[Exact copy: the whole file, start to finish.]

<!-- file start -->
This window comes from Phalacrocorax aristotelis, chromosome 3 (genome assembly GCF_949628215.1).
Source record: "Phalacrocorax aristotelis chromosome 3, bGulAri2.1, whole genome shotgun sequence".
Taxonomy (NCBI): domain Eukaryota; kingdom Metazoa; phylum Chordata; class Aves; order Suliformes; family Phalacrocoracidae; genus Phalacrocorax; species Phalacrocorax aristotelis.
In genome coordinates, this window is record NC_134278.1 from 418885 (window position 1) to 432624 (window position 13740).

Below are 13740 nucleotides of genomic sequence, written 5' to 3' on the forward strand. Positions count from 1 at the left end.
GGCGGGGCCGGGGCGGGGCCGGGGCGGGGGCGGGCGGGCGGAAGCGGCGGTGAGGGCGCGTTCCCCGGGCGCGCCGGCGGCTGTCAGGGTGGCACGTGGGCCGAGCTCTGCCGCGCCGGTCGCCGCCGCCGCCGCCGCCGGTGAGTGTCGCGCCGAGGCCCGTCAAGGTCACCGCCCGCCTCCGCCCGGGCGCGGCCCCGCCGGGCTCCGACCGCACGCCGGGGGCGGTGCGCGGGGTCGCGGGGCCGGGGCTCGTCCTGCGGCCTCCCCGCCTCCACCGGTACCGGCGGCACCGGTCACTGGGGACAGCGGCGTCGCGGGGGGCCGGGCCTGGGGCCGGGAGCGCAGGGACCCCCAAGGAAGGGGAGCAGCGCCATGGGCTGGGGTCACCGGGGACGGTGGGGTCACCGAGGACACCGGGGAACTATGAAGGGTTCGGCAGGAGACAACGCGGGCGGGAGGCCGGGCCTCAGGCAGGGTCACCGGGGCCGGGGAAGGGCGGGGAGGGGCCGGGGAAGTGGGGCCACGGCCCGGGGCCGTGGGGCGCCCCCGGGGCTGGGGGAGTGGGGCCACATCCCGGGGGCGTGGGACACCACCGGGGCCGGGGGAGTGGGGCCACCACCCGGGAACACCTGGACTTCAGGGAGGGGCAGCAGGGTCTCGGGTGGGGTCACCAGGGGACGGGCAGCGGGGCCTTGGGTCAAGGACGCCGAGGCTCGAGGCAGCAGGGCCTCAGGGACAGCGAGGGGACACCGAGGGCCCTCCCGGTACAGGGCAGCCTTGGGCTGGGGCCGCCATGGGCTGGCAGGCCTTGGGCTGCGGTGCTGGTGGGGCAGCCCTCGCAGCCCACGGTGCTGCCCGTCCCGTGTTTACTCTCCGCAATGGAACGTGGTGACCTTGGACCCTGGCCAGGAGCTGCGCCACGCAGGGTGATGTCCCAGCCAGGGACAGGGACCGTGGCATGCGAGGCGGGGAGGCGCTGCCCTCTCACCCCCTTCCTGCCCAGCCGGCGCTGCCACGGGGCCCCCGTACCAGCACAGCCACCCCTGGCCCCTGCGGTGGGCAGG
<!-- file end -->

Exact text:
This window comes from Phalacrocorax aristotelis, chromosome 3 (genome assembly GCF_949628215.1).
Source record: "Phalacrocorax aristotelis chromosome 3, bGulAri2.1, whole genome shotgun sequence".
Taxonomy (NCBI): domain Eukaryota; kingdom Metazoa; phylum Chordata; class Aves; order Suliformes; family Phalacrocoracidae; genus Phalacrocorax; species Phalacrocorax aristotelis.
In genome coordinates, this window is record NC_134278.1 from 418885 (window position 1) to 432624 (window position 13740).

Below are 13740 nucleotides of genomic sequence, written 5' to 3' on the forward strand. Positions count from 1 at the left end.
GGCGGGGCCGGGGCGGGGCCGGGGCGGGGGCGGGCGGGCGGAAGCGGCGGTGAGGGCGCGTTCCCCGGGCGCGCCGGCGGCTGTCAGGGTGGCACGTGGGCCGAGCTCTGCCGCGCCGGTCGCCGCCGCCGCCGCCGCCGGTGAGTGTCGCGCCGAGGCCCGTCAAGGTCACCGCCCGCCTCCGCCCGGGCGCGGCCCCGCCGGGCTCCGACCGCACGCCGGGGGCGGTGCGCGGGGTCGCGGGGCCGGGGCTCGTCCTGCGGCCTCCCCGCCTCCACCGGTACCGGCGGCACCGGTCACTGGGGACAGCGGCGTCGCGGGGGGCCGGGCCTGGGGCCGGGAGCGCAGGGACCCCCAAGGAAGGGGAGCAGCGCCATGGGCTGGGGTCACCGGGGACGGTGGGGTCACCGAGGACACCGGGGAACTATGAAGGGTTCGGCAGGAGACAACGCGGGCGGGAGGCCGGGCCTCAGGCAGGGTCACCGGGGCCGGGGAAGGGCGGGGAGGGGCCGGGGAAGTGGGGCCACGGCCCGGGGCCGTGGGGCGCCCCCGGGGCTGGGGGAGTGGGGCCACATCCCGGGGGCGTGGGACACCACCGGGGCCGGGGGAGTGGGGCCACCACCCGGGAACACCTGGACTTCAGGGAGGGGCAGCAGGGTCTCGGGTGGGGTCACCAGGGGACGGGCAGCGGGGCCTTGGGTCAAGGACGCCGAGGCTCGAGGCAGCAGGGCCTCAGGGACAGCGAGGGGACACCGAGGGCCCTCCCGGTACAGGGCAGCCTTGGGCTGGGGCCGCCATGGGCTGGCAGGCCTTGGGCTGCGGTGCTGGTGGGGCAGCCCTCGCAGCCCACGGTGCTGCCCGTCCCGTGTTTACTCTCCGCAATGGAACGTGGTGACCTTGGACCCTGGCCAGGAGCTGCGCCACGCAGGGTGATGTCCCAGCCAGGGACAGGGACCGTGGCATGCGAGGCGGGGAGGCGCTGCCCTCTCACCCCCTTCCTGCCCAGCCGGCGCTGCCACGGGGCCCCCGTACCAGCACAGCCACCCCTGGCCCCTGCGGTGGGCAGG